Cathy Stewart: 50/50 recruitment drive.
The battle for more women in architecture begins in schools such as Putney High School for Girls.
The school has just held its annual careers fair to help senior girls decide their choice of career. Representatives from 25 professions, from advertising to design, assembled as if at a farmers’ market, writes Cathy Stewart.
As a director at Pascall & Watson, which signed up to BD’s 50/50 campaign earlier this year, I took my place on the architecture stand. It was an opportunity for me to promote the profession to the next generation of women.
The stand, adorned with a model of our competition entry for the Royal Jet Hangar in Abu Dhabi and 3D cad images of the Superlab at London Metropolitan University, was initially quiet. As interest grew, the common query was the extent to which maths was important — a subject in which the girls seemed to have limited confidence.
Next door the law stall tempted wannabe legal eagles and crowds began to gather. Why should this profession be more desirable? University entrance is extremely competitive, and the training lasts as long as architecture. Yet law, historically male- dominated, has changed to the extent that in 2003 41% of solicitors and 49% of barristers were women. Women account for a lowly 14% of architects.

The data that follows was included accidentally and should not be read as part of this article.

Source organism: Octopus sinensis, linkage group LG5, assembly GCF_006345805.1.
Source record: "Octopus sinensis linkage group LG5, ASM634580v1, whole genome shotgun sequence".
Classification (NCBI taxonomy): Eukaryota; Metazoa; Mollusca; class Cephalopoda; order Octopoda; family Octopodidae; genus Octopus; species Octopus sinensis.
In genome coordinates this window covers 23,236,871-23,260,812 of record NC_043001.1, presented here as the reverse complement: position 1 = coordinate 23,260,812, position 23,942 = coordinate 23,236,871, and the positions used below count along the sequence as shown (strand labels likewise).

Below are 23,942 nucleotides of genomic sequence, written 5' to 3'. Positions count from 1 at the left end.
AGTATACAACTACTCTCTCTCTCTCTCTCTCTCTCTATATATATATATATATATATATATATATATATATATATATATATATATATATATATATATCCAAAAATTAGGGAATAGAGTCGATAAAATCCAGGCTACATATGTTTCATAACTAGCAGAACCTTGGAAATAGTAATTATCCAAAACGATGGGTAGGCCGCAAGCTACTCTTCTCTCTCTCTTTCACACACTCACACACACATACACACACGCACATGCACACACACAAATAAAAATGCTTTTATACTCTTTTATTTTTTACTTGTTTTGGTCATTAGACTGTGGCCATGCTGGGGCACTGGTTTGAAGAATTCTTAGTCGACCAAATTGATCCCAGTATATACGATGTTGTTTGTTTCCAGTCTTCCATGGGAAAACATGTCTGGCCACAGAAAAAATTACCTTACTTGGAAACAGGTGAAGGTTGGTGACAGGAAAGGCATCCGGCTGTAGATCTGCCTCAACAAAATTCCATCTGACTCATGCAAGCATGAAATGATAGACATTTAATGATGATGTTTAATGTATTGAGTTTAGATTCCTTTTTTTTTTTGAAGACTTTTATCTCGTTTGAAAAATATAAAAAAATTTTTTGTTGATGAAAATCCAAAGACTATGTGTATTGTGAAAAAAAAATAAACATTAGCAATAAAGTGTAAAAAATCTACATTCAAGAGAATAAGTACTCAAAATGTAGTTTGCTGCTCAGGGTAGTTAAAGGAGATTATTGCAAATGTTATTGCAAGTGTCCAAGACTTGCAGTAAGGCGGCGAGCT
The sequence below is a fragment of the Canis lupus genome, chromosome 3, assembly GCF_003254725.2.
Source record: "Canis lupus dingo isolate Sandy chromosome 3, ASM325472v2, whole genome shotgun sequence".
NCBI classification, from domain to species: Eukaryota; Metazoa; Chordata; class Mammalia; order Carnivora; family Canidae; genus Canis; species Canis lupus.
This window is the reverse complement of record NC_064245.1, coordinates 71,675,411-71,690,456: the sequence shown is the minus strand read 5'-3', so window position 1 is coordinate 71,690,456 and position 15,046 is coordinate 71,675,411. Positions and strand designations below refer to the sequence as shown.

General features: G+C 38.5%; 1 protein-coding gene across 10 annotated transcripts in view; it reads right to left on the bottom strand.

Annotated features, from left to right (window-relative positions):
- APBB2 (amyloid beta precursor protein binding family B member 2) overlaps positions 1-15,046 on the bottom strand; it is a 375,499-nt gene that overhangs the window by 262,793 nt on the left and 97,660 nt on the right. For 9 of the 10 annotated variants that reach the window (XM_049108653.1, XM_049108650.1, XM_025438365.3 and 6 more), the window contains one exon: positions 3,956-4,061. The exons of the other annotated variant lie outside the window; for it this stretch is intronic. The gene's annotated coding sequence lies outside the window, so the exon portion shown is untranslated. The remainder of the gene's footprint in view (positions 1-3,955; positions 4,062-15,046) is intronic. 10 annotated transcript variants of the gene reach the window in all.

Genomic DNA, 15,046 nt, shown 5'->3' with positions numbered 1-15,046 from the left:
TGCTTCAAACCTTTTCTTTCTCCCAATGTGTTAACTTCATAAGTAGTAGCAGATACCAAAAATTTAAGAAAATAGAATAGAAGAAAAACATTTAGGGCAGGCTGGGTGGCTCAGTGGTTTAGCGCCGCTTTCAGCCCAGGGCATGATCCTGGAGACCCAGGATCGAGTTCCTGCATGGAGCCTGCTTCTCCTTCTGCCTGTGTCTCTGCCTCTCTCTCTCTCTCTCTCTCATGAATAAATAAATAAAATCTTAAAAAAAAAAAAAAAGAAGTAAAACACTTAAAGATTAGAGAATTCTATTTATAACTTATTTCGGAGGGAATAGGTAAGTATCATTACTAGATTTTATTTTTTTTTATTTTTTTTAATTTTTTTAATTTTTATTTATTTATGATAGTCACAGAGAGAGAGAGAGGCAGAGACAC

Architecture needs to learn how other professions have achieved this turnaround. It is losing out on the valuable contribution women can make. And while there remains a misconception that architecture is not a profession for girls, the percentages will not change. It is these young women who need encouragement to consider this creative profession as a viable and credible option. Only then can we look forward to a balance in the future workplace.
8 November 2010